The recent blog post provides an overview of the outcomes of Upstart’s testing of its underwriting and pricing models with respect to both increasing access to credit and fair lending. The company reported higher rates of loan approval as well as higher rates of approval of minority and other borrowers under its tested model as compared with under a traditional model. For example, the results provided showed that the tested model approved 27 percent more applicants than the traditional model and yielded 16 percent lower average annual percentage rates (APRs) for approved loans.

In addition, Upstart’s analysis of the tested model and the traditional model indicated that the approval rate and APR results for minority, female, and 62-and-older applicants did not yield disparities that would require further fair lending analysis. Upstart will continue to report on its outcomes on the period covered by the No-Action Letter.


The nonprofit research organization FinRegLab released two studies on the use of certain alternative data in credit underwriting decisions.

The July 2019 report, titled The Use of Cash-Flow Data in Underwriting Credit; Empirical Research Findings External Link, summarizes the research conducted on data provided by nonbank financial services providers that rely on information about applicants’ cash flow to originate consumer and small businesses loans. FinRegLab analyzed the predictiveness of cash-flow variables and credit scores based on loan performance and compared those outcomes with those of traditional scores and variables. Outcomes were also compared with those of models that combine both cash flow and traditional metrics. Where information was available, the report also evaluates the extent to which the companies participating in the study increased access to credit for underserved populations and whether the use of cash-flow metrics increases fair lending risk in credit decisions. The report finds that the cash-flow variables and scores tested were predictive of credit risk and that study participants are serving borrowers who may have historically faced constraints on their ability to access credit.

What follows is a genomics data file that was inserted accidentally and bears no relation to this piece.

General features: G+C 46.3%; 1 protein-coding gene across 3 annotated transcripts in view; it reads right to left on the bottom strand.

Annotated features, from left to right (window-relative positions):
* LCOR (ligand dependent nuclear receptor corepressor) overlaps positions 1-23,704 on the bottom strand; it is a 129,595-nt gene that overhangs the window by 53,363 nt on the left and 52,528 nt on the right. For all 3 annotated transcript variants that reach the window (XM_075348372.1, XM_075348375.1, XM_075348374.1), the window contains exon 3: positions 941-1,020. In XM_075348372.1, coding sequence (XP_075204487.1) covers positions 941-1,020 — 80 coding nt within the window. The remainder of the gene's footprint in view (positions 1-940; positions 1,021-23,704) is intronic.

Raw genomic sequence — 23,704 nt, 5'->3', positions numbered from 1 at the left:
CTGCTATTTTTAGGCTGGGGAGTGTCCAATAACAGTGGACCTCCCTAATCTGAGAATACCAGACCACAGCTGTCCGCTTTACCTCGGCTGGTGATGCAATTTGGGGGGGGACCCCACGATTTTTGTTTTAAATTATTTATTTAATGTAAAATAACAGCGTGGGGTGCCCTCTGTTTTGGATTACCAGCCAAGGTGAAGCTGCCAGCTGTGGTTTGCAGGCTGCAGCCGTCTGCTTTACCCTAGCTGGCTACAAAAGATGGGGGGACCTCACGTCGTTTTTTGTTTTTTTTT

A second report, titled The Use of Cash-Flow Data in Underwriting Credit: Small Business Spotlight External Link, was released in September 2019. This report focuses on the increased use of cash-flow data in small business lending and on the policy and market issues that affect further future use. The report finds that the use of cash-flow data is being adopted in small business lending more widely than in consumer lending by a variety of credit providers. For example, the report notes that some banks have begun analyzing their existing customers’ deposit data to permit faster underwriting. FinRegLab expects a future release of a third companion report, providing a broader market context and policy analysis for both consumer and small business lending.